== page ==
UK institutional investors on Thursday launched a revolt over pay packages for chief executives of recession-struck FTSE 250 companies.

SIG, the supplier of insulation and building materials, saw its remuneration report voted down by a margin of 67 per cent to 33 per cent following a decision to increase the basic salary of its chief executive, Chris Davies, from £465,000 ($679,000) to £532,000.

Cookson Group, the supplier of ceramic moulds used in the steel industry, had its remuneration report passed by the narrowest of margins, winning the support of just under 51 per cent of its shareholders, compared with a vote of 32 per cent against.

The remainder of Cookson shareholders chose to abstain in a clash over a recalibrated bonus scheme for Nick Salmon, chief executive, agreed following a £241m rights issue last year.

Both companies insisted they had consulted widely over changes to executive pay plans.

Les Tench, chairman of SIG, said on Thursday he had held extensive talks with shareholders in the weeks before its annual meeting.

Though one shareholder activist group, Pirc, recommended that shareholders back the remuneration report, arguing its incentive scheme was “demanding” and vesting requirements “tough”, the Association of British Insurers had “red-topped” SIG, indicating serious concerns.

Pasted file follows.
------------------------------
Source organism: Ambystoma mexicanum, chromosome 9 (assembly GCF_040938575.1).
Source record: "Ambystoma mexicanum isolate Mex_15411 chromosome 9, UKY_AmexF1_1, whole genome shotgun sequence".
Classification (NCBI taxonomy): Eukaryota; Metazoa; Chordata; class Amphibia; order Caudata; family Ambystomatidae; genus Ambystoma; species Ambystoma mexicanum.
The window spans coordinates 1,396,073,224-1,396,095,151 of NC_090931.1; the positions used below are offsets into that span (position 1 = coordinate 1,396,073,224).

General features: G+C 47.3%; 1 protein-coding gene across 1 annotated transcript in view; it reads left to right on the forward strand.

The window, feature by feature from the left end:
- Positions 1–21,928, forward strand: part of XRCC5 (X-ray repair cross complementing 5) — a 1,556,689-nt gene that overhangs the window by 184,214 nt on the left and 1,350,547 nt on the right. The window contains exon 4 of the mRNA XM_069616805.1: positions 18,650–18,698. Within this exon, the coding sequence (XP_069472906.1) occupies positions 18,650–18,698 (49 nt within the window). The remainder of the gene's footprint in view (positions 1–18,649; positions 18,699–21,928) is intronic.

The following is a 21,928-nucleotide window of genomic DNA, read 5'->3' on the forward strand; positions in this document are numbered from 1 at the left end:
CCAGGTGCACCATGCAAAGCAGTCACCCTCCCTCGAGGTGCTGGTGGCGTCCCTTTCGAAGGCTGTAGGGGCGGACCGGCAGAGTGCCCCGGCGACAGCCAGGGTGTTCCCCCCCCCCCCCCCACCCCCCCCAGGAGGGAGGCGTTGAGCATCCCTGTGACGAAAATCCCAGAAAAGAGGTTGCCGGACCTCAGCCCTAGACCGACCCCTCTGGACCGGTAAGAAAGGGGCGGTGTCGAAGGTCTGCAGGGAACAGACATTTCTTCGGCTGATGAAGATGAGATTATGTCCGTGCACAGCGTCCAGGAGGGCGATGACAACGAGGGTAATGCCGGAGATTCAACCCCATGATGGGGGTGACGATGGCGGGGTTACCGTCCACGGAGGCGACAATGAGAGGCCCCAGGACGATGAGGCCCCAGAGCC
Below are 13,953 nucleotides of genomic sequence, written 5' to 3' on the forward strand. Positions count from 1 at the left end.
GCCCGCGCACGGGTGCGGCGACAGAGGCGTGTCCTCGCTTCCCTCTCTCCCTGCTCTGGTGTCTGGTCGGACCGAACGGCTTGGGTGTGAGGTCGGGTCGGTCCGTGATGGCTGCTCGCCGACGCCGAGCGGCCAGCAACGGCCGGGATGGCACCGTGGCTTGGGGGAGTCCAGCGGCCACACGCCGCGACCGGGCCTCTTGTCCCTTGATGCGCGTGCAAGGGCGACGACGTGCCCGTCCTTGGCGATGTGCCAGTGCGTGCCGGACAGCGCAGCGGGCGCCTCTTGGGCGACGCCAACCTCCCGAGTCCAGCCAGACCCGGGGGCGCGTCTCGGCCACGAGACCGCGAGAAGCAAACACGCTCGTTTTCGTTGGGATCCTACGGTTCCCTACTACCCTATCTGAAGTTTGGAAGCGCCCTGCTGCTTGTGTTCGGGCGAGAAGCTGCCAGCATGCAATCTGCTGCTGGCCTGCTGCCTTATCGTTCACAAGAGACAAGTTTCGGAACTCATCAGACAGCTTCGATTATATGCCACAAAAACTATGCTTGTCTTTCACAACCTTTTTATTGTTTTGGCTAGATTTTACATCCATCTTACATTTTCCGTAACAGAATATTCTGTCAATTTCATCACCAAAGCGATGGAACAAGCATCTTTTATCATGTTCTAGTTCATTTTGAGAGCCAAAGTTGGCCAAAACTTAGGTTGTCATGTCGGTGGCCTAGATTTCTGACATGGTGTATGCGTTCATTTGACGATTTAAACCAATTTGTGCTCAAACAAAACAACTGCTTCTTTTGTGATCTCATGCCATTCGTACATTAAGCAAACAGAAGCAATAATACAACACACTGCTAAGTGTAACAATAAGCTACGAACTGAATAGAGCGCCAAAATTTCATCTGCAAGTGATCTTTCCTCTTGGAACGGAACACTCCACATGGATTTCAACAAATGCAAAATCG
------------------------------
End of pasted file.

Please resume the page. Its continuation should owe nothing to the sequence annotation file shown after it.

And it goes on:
On Thursday an ABI spokesperson said: “This sends a clear signal over the care needed by companies when setting base pay.”

A Cookson representative said it had consulted earlier this year with its main shareholders, including Standard Life, AXA, Lloyds Banking Group, BlackRock, Legal & General and Aegon. At that stage, “a large majority indicated their support for changes”, which lifted Mr Salmon’s potential bonus from 100 to 150 per cent of basic salary if performance targets were met.

But a top Cookson shareholder said: “The company did speak with shareholders, after which they should have anticipated the high level of votes against.”

Pirc opposed Cookson’s remuneration report, while the ABI “amber-topped” the pay proposals, which means considered judgment is required by shareholders when voting.

Mr Salmon’s total remuneration was £760,000 in 2009, of which £517,000 was basic salary.

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